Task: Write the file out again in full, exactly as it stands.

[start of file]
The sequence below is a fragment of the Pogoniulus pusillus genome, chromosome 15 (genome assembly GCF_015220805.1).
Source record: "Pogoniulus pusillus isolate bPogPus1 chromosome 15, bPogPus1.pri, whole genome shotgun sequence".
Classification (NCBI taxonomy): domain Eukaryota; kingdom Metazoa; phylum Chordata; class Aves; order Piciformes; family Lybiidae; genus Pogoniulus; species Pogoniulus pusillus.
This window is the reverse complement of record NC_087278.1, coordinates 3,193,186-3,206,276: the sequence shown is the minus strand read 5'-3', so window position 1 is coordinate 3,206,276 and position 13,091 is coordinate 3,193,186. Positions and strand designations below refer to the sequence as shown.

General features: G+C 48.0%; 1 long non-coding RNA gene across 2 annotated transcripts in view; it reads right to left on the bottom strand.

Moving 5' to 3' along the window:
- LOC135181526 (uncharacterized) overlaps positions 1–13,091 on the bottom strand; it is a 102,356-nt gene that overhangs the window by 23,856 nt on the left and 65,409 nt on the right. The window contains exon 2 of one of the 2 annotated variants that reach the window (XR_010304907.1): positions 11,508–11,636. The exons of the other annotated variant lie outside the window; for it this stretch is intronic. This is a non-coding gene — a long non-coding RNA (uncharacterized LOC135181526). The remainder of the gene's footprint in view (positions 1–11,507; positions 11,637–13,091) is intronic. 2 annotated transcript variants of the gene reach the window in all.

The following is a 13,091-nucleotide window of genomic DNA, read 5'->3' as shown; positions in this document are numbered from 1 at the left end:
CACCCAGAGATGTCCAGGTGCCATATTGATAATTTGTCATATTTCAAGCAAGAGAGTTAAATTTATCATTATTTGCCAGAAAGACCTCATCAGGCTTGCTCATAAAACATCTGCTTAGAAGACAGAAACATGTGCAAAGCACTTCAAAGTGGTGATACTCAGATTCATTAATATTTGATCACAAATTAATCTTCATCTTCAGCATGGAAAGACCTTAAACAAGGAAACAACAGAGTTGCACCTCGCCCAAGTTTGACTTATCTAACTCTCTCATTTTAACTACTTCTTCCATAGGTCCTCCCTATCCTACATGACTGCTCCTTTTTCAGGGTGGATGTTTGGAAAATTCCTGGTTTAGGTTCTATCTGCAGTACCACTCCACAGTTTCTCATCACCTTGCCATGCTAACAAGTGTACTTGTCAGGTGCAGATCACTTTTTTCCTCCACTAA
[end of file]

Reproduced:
The sequence below is a fragment of the Pogoniulus pusillus genome, chromosome 15 (genome assembly GCF_015220805.1).
Source record: "Pogoniulus pusillus isolate bPogPus1 chromosome 15, bPogPus1.pri, whole genome shotgun sequence".
Classification (NCBI taxonomy): domain Eukaryota; kingdom Metazoa; phylum Chordata; class Aves; order Piciformes; family Lybiidae; genus Pogoniulus; species Pogoniulus pusillus.
This window is the reverse complement of record NC_087278.1, coordinates 3,193,186-3,206,276: the sequence shown is the minus strand read 5'-3', so window position 1 is coordinate 3,206,276 and position 13,091 is coordinate 3,193,186. Positions and strand designations below refer to the sequence as shown.

General features: G+C 48.0%; 1 long non-coding RNA gene across 2 annotated transcripts in view; it reads right to left on the bottom strand.

Moving 5' to 3' along the window:
- LOC135181526 (uncharacterized) overlaps positions 1–13,091 on the bottom strand; it is a 102,356-nt gene that overhangs the window by 23,856 nt on the left and 65,409 nt on the right. The window contains exon 2 of one of the 2 annotated variants that reach the window (XR_010304907.1): positions 11,508–11,636. The exons of the other annotated variant lie outside the window; for it this stretch is intronic. This is a non-coding gene — a long non-coding RNA (uncharacterized LOC135181526). The remainder of the gene's footprint in view (positions 1–11,507; positions 11,637–13,091) is intronic. 2 annotated transcript variants of the gene reach the window in all.

The following is a 13,091-nucleotide window of genomic DNA, read 5'->3' as shown; positions in this document are numbered from 1 at the left end:
CACCCAGAGATGTCCAGGTGCCATATTGATAATTTGTCATATTTCAAGCAAGAGAGTTAAATTTATCATTATTTGCCAGAAAGACCTCATCAGGCTTGCTCATAAAACATCTGCTTAGAAGACAGAAACATGTGCAAAGCACTTCAAAGTGGTGATACTCAGATTCATTAATATTTGATCACAAATTAATCTTCATCTTCAGCATGGAAAGACCTTAAACAAGGAAACAACAGAGTTGCACCTCGCCCAAGTTTGACTTATCTAACTCTCTCATTTTAACTACTTCTTCCATAGGTCCTCCCTATCCTACATGACTGCTCCTTTTTCAGGGTGGATGTTTGGAAAATTCCTGGTTTAGGTTCTATCTGCAGTACCACTCCACAGTTTCTCATCACCTTGCCATGCTAACAAGTGTACTTGTCAGGTGCAGATCACTTTTTTCCTCCACTAA